Every file has an owner which is one of the registered user names defined on the system. Each file also has a group which is one of the defined groups. The file owner can often be useful for showing you who edited the file (especially when you edit with GNU Emacs), but its main purpose is for access control.
The file owner and group play a role in determining access because the file has one set of access permission bits for the owner, another set that applies to users who belong to the file's group, and a third set of bits that applies to everyone else. See Access Permission, for the details of how access is decided based on this data.
When a file is created, its owner is set to the effective user ID of the process that creates it (see Process Persona). The file's group ID may be set to either the effective group ID of the process, or the group ID of the directory that contains the file, depending on the system where the file is stored. When you access a remote file system, it behaves according to its own rules, not according to the system your program is running on. Thus, your program must be prepared to encounter either kind of behavior no matter what kind of system you run it on.
You can change the owner and/or group owner of an existing file using
chown function. This is the primitive for the
chgrp shell commands.
The prototype for this function is declared in unistd.h.
chownfunction changes the owner of the file filename to owner, and its group owner to group.
Changing the owner of the file on certain systems clears the set-user-ID and set-group-ID permission bits. (This is because those bits may not be appropriate for the new owner.) Other file permission bits are not changed.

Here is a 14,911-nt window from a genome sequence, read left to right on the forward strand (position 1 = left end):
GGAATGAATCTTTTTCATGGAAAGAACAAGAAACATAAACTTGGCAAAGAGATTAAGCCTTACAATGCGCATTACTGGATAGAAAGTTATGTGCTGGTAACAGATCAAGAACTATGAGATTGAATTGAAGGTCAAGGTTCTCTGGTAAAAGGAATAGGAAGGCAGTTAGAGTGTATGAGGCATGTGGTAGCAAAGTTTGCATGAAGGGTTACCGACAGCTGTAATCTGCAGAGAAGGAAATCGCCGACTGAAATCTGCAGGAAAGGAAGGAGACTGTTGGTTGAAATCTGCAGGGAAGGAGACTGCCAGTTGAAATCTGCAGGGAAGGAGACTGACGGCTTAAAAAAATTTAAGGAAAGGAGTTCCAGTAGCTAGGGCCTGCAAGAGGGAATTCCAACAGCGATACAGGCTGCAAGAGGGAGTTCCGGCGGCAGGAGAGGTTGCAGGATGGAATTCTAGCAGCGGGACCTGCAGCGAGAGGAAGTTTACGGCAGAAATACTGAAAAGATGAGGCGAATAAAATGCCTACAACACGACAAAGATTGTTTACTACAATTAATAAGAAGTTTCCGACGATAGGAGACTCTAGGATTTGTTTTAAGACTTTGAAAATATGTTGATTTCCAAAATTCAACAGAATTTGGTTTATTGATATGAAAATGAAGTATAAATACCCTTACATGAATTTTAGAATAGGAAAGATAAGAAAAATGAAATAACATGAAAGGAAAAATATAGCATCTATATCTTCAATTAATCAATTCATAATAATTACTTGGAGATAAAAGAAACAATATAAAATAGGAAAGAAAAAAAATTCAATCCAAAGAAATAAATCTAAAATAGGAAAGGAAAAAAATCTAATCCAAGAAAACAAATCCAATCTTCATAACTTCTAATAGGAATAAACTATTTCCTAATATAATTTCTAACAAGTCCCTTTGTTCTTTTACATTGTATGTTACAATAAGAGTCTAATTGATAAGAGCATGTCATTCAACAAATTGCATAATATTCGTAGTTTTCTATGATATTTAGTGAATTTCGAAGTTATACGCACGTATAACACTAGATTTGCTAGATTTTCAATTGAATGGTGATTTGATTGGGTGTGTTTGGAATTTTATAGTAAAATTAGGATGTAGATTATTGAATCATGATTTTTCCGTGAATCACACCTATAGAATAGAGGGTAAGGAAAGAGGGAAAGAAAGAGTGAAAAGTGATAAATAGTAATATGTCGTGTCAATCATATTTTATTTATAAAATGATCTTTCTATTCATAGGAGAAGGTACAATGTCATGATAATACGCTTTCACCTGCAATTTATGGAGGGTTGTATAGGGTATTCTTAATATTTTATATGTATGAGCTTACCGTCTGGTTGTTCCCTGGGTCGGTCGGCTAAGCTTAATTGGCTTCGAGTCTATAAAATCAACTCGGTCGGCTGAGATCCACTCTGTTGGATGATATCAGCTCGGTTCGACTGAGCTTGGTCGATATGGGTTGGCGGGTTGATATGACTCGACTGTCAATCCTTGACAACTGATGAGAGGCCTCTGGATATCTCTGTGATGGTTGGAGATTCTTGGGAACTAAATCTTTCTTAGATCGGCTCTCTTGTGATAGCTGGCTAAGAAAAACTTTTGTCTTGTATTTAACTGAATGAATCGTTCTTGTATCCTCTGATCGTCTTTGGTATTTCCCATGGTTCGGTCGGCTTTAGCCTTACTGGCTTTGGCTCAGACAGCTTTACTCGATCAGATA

The return value is
0on success and
-1on failure. In addition to the usual file name errors (see File Name Errors), the following
errnoerror conditions are defined for this function:
- This process lacks permission to make the requested change.
Only privileged users or the file's owner can change the file's group. On most file systems, only privileged users can change the file owner; some file systems allow you to change the owner if you are currently the owner. When you access a remote file system, the behavior you encounter is determined by the system that actually holds the file, not by the system your program is running on.
See Options for Files, for information about the
- The file is on a read-only file system.
This is like
chown, except that it changes the owner of the open file with descriptor filedes.
The return value from
0on success and
-1on failure. The following
errnoerror codes are defined for this function:
- The filedes argument is not a valid file descriptor.
- The filedes argument corresponds to a pipe or socket, not an ordinary file.
- This process lacks permission to make the requested change. For details see
- The file resides on a read-only file system.